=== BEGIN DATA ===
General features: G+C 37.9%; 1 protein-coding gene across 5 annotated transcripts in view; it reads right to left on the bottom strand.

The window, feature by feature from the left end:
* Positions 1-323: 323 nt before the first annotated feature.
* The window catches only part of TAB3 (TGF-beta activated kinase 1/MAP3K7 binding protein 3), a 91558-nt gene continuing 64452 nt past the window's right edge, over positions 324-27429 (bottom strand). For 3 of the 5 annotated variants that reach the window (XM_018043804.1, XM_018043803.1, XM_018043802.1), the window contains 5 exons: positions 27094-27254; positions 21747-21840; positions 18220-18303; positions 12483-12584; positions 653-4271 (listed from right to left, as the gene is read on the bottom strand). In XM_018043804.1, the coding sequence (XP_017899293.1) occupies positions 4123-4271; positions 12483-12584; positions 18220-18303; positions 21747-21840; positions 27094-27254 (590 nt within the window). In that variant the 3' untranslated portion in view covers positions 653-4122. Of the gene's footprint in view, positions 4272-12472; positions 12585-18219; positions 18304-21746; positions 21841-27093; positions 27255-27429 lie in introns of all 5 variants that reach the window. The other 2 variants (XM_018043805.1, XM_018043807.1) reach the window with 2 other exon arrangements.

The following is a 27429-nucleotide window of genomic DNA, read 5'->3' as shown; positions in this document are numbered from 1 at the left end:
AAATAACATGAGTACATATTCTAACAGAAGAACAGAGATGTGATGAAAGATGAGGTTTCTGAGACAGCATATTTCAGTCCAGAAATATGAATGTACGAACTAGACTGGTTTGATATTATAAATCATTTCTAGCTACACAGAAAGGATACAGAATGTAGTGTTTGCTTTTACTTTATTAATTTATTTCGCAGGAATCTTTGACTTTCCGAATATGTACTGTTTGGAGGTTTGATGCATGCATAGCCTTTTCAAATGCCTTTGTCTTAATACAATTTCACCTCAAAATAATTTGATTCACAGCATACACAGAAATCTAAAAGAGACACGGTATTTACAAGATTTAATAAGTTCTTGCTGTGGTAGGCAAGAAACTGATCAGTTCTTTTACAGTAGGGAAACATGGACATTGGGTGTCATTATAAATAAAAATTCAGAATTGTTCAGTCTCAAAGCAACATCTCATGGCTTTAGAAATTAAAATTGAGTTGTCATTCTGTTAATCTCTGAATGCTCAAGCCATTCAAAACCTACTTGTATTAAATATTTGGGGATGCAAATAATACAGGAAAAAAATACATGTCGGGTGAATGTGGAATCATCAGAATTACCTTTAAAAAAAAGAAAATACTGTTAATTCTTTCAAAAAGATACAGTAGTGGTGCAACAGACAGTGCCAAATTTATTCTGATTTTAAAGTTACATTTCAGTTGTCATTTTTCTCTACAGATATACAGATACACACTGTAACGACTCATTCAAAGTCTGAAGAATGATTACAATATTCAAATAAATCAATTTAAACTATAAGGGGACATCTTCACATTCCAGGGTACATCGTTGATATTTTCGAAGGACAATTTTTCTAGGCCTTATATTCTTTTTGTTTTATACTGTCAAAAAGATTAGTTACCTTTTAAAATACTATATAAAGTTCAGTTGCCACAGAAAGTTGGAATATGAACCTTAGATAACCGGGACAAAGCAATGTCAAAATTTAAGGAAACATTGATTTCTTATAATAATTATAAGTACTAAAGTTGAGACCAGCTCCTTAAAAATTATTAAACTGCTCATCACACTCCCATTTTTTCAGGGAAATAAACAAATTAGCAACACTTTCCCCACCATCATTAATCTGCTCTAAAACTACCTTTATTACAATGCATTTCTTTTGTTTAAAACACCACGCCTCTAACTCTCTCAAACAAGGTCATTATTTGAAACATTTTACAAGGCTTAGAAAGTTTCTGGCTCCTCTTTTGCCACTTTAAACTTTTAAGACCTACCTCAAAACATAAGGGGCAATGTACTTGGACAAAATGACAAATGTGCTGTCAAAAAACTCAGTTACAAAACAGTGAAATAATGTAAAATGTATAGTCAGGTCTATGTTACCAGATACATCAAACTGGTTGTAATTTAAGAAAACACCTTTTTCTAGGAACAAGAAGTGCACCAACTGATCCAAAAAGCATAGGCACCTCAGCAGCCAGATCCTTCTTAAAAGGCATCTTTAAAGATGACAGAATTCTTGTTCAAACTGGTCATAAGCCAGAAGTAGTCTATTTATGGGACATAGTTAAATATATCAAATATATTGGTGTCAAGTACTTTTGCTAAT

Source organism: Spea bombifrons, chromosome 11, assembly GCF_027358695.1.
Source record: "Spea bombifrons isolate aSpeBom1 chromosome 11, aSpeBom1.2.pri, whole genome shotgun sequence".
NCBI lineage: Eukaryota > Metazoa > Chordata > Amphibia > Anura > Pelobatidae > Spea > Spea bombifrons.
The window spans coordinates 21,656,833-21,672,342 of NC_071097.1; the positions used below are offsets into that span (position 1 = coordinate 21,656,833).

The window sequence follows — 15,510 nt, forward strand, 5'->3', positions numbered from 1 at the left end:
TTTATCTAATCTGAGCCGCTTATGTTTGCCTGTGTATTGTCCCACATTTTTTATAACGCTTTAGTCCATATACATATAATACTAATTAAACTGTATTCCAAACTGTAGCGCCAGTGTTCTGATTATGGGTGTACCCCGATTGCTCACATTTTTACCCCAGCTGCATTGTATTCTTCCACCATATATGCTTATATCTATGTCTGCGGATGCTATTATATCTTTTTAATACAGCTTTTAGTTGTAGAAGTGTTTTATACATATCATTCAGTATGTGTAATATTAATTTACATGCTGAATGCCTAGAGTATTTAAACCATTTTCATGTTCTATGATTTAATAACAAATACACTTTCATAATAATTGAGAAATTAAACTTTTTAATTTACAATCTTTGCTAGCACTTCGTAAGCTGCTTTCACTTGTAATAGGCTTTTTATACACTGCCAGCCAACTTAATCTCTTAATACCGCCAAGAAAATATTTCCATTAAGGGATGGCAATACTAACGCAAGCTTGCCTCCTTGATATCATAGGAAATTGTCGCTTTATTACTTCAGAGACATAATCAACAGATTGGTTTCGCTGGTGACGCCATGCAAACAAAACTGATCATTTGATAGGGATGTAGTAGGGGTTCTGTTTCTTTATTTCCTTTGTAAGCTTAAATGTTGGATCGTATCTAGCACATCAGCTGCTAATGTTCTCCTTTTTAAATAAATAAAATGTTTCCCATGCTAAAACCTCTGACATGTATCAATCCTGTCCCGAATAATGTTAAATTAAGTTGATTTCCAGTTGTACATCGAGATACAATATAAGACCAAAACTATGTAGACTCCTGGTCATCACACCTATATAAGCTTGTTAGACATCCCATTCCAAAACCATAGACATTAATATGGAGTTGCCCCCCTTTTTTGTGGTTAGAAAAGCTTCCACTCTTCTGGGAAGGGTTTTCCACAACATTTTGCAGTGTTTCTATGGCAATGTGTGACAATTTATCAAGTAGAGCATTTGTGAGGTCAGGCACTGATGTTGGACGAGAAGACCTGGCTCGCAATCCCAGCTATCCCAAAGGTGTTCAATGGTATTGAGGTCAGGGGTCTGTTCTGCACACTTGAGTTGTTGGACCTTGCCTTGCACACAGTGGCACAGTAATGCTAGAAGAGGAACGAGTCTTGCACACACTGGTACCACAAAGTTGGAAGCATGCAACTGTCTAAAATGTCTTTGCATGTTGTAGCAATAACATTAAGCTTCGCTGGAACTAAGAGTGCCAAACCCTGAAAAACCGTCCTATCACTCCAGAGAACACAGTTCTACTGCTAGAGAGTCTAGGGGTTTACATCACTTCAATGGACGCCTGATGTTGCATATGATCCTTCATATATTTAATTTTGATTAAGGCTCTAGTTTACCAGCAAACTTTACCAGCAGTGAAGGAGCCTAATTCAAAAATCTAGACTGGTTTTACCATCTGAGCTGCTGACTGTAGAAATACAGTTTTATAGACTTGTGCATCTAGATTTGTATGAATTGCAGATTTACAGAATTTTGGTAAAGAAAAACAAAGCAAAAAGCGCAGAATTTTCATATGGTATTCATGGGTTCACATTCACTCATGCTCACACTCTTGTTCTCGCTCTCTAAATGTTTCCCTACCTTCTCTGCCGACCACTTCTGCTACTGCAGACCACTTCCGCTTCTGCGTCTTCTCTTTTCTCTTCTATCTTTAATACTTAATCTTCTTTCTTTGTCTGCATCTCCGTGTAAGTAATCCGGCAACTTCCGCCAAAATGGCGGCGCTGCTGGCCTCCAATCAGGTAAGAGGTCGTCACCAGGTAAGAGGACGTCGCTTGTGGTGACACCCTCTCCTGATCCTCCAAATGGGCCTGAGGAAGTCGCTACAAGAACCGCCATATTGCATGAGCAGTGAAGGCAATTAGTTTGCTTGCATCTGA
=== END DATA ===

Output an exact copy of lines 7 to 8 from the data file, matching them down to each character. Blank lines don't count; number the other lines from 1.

Source organism: Spea bombifrons, chromosome 11, assembly GCF_027358695.1.
Source record: "Spea bombifrons isolate aSpeBom1 chromosome 11, aSpeBom1.2.pri, whole genome shotgun sequence".